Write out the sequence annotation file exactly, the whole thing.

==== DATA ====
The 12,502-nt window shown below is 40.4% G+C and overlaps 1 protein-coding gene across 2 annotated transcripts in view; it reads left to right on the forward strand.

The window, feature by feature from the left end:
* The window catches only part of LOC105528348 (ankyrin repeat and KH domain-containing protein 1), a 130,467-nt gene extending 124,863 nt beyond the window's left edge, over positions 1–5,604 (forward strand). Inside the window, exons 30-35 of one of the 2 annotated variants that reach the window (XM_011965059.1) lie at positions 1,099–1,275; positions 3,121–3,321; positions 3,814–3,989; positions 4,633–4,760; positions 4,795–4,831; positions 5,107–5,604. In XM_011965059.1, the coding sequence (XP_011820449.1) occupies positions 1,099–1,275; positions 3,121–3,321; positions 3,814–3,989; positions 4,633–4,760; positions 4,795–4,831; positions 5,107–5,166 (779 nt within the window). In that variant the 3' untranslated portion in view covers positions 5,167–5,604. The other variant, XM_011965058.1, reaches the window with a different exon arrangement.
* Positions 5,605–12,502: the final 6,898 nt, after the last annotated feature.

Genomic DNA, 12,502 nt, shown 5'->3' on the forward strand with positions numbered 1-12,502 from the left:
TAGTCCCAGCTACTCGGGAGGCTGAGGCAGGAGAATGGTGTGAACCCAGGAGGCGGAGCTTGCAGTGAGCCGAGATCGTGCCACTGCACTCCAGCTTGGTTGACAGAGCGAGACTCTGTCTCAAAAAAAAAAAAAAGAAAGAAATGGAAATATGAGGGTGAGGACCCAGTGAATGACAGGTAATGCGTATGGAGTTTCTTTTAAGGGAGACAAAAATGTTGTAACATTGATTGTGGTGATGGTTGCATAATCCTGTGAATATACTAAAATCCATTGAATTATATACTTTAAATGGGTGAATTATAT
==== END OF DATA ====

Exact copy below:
The 12,502-nt window shown below is 40.4% G+C and overlaps 1 protein-coding gene across 2 annotated transcripts in view; it reads left to right on the forward strand.

The window, feature by feature from the left end:
* The window catches only part of LOC105528348 (ankyrin repeat and KH domain-containing protein 1), a 130,467-nt gene extending 124,863 nt beyond the window's left edge, over positions 1–5,604 (forward strand). Inside the window, exons 30-35 of one of the 2 annotated variants that reach the window (XM_011965059.1) lie at positions 1,099–1,275; positions 3,121–3,321; positions 3,814–3,989; positions 4,633–4,760; positions 4,795–4,831; positions 5,107–5,604. In XM_011965059.1, the coding sequence (XP_011820449.1) occupies positions 1,099–1,275; positions 3,121–3,321; positions 3,814–3,989; positions 4,633–4,760; positions 4,795–4,831; positions 5,107–5,166 (779 nt within the window). In that variant the 3' untranslated portion in view covers positions 5,167–5,604. The other variant, XM_011965058.1, reaches the window with a different exon arrangement.
* Positions 5,605–12,502: the final 6,898 nt, after the last annotated feature.

Genomic DNA, 12,502 nt, shown 5'->3' on the forward strand with positions numbered 1-12,502 from the left:
TAGTCCCAGCTACTCGGGAGGCTGAGGCAGGAGAATGGTGTGAACCCAGGAGGCGGAGCTTGCAGTGAGCCGAGATCGTGCCACTGCACTCCAGCTTGGTTGACAGAGCGAGACTCTGTCTCAAAAAAAAAAAAAAGAAAGAAATGGAAATATGAGGGTGAGGACCCAGTGAATGACAGGTAATGCGTATGGAGTTTCTTTTAAGGGAGACAAAAATGTTGTAACATTGATTGTGGTGATGGTTGCATAATCCTGTGAATATACTAAAATCCATTGAATTATATACTTTAAATGGGTGAATTATAT